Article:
Here’s the Google map of the area. This highlights a contrast seen often in India. Next to a rundown area there are International schools, modern office buildings, colleges and universities.
We booked a ticket through a local agent for a trip from Agra to Jaipur. He assured us that this was a modern, air conditioned bus. Except for a couple of rainy days in Delhi, the weather has been dry and dusty. Heading off to the desert state of Rajasthan offered much of the same. The taxi took us from our hotel to the bus company where we could board before going to the bus terminal. On entering, we discovered our seats had a ceiling, and a second level was constructed above us. Although this was not an air-conditioned bus, we really had a chance to see India from a local perspective. It was fascinating to see how the passengers were fitted into various platforms and seats. After four hours, we stopped for a food and facility break. When plans work out like this, the only solution is to look for the bright spot.
There was a window for fresh air.
Our seats were on the right side away from the sun.
We had the chance to witness how a family moves house.
The hotel sent over a car to pick us up at the bus station.
Strong black tea and crackers can sustain for eight hours.
We had wireless connectivity and shared a few messages and pictures with Daughter who was heading to Northern Italy for two weeks as part of her University Academic Travel program.
Jaipur is famous for its old section called the pink city. Here are some examples of the architecture. It is hard to say what is renovated and what is original after so many years.
We did a four kilometer walk around the Central Park, passing by the polo ground and the golf course. The featured image of this post shows the polo ground with the fort in the distance. There is a temple, but I liked the statue circle.
The next day we visited the Albert Hall Museum completed in 1887. This is a low light of the foreign tourist itineraries, but a highlight for Indian tours as several buses stopped. Seeing what different groups photographed and used for “selfies” interested us. They even wanted to pose with us. The museum provided a showcase for local artisans and craftsmen. One part contains replicas of famous works for the edification of the local population that would never have the chance to see the originals. Up on the second floor I found works on local themes and legends. These were done in an art naive style principally to sell to English tourists and visitors over a hundred years ago. Nice to know that some traditions continue on and on.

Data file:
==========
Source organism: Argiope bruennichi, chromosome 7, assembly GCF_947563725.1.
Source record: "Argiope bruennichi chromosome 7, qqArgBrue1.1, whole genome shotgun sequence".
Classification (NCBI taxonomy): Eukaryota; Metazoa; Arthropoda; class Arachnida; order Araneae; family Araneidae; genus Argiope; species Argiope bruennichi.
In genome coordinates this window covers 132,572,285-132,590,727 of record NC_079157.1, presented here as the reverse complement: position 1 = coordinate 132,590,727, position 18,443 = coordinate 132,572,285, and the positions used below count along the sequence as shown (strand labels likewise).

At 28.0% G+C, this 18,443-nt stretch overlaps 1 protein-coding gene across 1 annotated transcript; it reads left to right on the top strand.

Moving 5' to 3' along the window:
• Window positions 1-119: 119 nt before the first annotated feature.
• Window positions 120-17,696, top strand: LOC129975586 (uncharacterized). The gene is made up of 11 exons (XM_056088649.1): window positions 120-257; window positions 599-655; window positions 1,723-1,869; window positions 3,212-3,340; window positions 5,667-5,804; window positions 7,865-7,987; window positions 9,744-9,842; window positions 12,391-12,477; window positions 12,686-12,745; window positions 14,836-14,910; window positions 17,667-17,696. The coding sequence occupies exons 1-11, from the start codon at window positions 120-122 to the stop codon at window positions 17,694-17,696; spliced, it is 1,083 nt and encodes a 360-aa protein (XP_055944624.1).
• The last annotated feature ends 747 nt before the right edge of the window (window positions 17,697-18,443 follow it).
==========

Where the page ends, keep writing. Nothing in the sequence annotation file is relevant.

We were able to sift through the many layers of travel services and procured a bus reservation from New Delhi to Agra. We waited on the road outside a restaurant from 6:30 to 7:30 just to be sure we did not miss it. There were only five seats available when we boarded, all in the back. We were the only non-residents of Delhi.
Although there are many interesting sights of Agra, there is a strong focus on the Taj Mahal. It can’t be helped. Our hotel had a view from its rooftop, the Agra fort looks over it. There is a complex that is older, but it is called baby Taj because the buildings are smaller. As it provided some inspiration to the designers of the Taj, mother Taj would be more accurate. There is a garden across the river. It is visited only because it provides a backdrop of the reverse side of the Taj Mahal.
We visited during the Holi festival which features water and lots of color paint thrown at everyone. We enjoyed with the locals but left our cameras at home. We tried to balance our visit to the Taj Mahal with traditional views and something unique. As it is one of the most photographed edifices in the world, finding a new focus or perspective is hard.
I found the view from our hotel rooftop intriguing with a statue of Buddha on the building down the street amidst the towers that provide wireless telephone service.
We arrived at the New Delhi Airport which began our initiation to India. We waited in the wrong line for our visas on arrival as the arrow for directions was covered by a maintenance crew. Then, we were supposed to walk out of the airport to meet our host. Wife went out, but then could not get back in to alert me that she had met up with him. Luckily, a kindly guard alerted me to head out to where she waited.
We stayed in South Delhi, which required trishaw or Tuk-tuk to get anywhere. There was a lot to figure out: how to get subway stored value cards, sim cards and cell phone, how to negotiate taxis, which shop sells what, what security line do I enter. We headed up to New Delhi with new subway cards and wandered around Connaught Place, where all business takes place it seems. After a tiring walk, we checked out some street food.
We spent an cloudy, drizzly Sunday in Delhi where the Red Fort and important temples are. Very crowded with touts recommending tours and trinkets. Once inside the fort it was peaceful and relaxing.
That is sort of the motif of Delhi, lots of car honking, a sensory overload of colors and impressions, followed by an escape to really serene locations. We enjoyed the contrast and the juxtaposition in two locations: Lodi Garden in New Delhi and Kiran Nadar Museum of Art in South Delhi. Most museums do not allow photos, so I waited and took pictures of the public stainless steel sculpture.